Your rights at work
Can my employer ask me to agree to different rules about overtime?
Your employer might ask you to sign an agreement with rules that are different than the general rules in the ESA about overtime.
An employer could ask you to agree to:
- take paid time off instead of getting overtime pay
- "average" your overtime hours
Agreeing to paid time off
You can agree to get overtime as paid time off instead of overtime pay. This means you get 1½ hours of time off for every hour of overtime that you work.
You must get this time off within 3 months of the week in which you earn it. This does not apply if you sign an agreement with your employer to get the time off within 12 months.
Agreeing to "average" overtime
You can agree to have your overtime "averaged". This means you get overtime pay on the average number of overtime hours you work during a period of 2 weeks or more, up to a maximum of 4 weeks, not the actual number of overtime hours you work in each week.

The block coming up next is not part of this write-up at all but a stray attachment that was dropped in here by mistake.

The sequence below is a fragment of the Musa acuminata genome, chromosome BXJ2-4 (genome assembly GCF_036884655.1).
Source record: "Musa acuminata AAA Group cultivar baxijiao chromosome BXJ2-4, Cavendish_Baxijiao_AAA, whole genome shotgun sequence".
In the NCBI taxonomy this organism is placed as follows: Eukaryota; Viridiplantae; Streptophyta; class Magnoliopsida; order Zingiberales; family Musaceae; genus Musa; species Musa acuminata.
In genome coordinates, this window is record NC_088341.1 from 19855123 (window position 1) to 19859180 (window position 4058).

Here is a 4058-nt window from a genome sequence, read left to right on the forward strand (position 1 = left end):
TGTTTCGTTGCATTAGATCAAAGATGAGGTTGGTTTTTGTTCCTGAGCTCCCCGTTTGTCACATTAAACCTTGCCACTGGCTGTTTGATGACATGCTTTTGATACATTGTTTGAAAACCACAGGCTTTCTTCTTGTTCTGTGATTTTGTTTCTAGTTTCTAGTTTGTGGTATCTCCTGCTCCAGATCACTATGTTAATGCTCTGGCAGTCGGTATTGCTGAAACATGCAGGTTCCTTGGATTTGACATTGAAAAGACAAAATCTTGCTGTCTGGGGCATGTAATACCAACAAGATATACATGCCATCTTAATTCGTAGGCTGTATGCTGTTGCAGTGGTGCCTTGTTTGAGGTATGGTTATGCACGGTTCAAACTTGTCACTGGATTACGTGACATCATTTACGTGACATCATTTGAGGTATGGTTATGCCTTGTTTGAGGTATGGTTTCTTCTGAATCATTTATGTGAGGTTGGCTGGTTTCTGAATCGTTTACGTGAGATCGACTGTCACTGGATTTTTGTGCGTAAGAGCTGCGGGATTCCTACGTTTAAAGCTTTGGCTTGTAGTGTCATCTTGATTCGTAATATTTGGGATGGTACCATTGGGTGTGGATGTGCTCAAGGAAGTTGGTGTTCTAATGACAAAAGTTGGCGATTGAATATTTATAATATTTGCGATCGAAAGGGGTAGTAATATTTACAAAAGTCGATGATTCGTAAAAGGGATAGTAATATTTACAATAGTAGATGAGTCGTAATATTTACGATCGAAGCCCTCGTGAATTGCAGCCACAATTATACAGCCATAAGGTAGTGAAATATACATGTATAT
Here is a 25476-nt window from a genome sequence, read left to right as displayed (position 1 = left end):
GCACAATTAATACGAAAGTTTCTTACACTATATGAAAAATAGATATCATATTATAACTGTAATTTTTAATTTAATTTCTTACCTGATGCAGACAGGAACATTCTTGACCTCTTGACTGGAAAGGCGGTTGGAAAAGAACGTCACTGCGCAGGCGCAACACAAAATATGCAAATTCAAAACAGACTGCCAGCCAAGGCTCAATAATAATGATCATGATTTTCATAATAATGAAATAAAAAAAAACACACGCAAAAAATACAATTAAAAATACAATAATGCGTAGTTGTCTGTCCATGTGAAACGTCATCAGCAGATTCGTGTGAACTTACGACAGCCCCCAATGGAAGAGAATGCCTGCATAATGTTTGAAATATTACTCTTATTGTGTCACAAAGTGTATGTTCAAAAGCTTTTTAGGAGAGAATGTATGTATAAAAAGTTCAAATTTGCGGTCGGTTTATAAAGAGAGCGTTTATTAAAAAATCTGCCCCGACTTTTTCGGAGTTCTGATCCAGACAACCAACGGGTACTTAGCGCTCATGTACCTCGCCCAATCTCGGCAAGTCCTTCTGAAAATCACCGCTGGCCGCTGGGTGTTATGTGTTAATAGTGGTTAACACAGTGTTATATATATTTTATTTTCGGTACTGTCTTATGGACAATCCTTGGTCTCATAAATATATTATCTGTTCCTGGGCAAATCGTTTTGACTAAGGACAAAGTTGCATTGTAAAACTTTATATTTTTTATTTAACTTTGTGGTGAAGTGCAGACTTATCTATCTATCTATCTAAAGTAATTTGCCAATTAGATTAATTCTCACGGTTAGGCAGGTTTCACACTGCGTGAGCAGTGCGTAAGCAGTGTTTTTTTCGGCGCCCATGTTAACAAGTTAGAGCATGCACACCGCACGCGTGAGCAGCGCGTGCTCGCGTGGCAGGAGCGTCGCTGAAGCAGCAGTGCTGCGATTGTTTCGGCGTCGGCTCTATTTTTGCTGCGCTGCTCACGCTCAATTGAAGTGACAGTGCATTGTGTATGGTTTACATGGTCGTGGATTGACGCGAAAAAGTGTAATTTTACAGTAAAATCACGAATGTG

Employers use averaging agreements to avoid paying overtime. If you sign an averaging agreement, you get less for your overtime.
Overtime averaging agreements must be signed and dated, include expiry dates, and cannot last more than 2 years.
Compare overtime with or without an averaging agreement
In most jobs, the hours you work over 44 hours a week are overtime hours. The following examples compare how much overtime pay you get with or without an averaging agreement if:
- your regular work week is 35 hours
- you work a total of 180 hours in 4 weeks
If you did not sign an averaging agreement:
If you did not sign an averaging agreement: If you did not sign an agreement to "average" your overtime over 4 weeks, your total number of overtime hours for the 4-week period would be 22.
If you did sign an averaging agreement:
To find out your average overtime hours in the 4-week period, take the total number of hours you worked in the 4 weeks and divide by 4.
Then subtract the 44 hours you must work in a week to qualify for overtime. This gives you the "average" number of overtime hours per week. Then you multiply this by 4 to get the averaged number of overtime hours for the 4-week period.
In this example, you only get overtime pay for 4 hours.
|Calculation for averaging
total number of paid
|Week 1||35||180 hours ÷ 4 weeks = 45 hours
45 hours - 44 hours = 1 hour
1 hour x 4 weeks = 4 hours
|TOTAL||180||paid as overtime
average hours over 44 = 4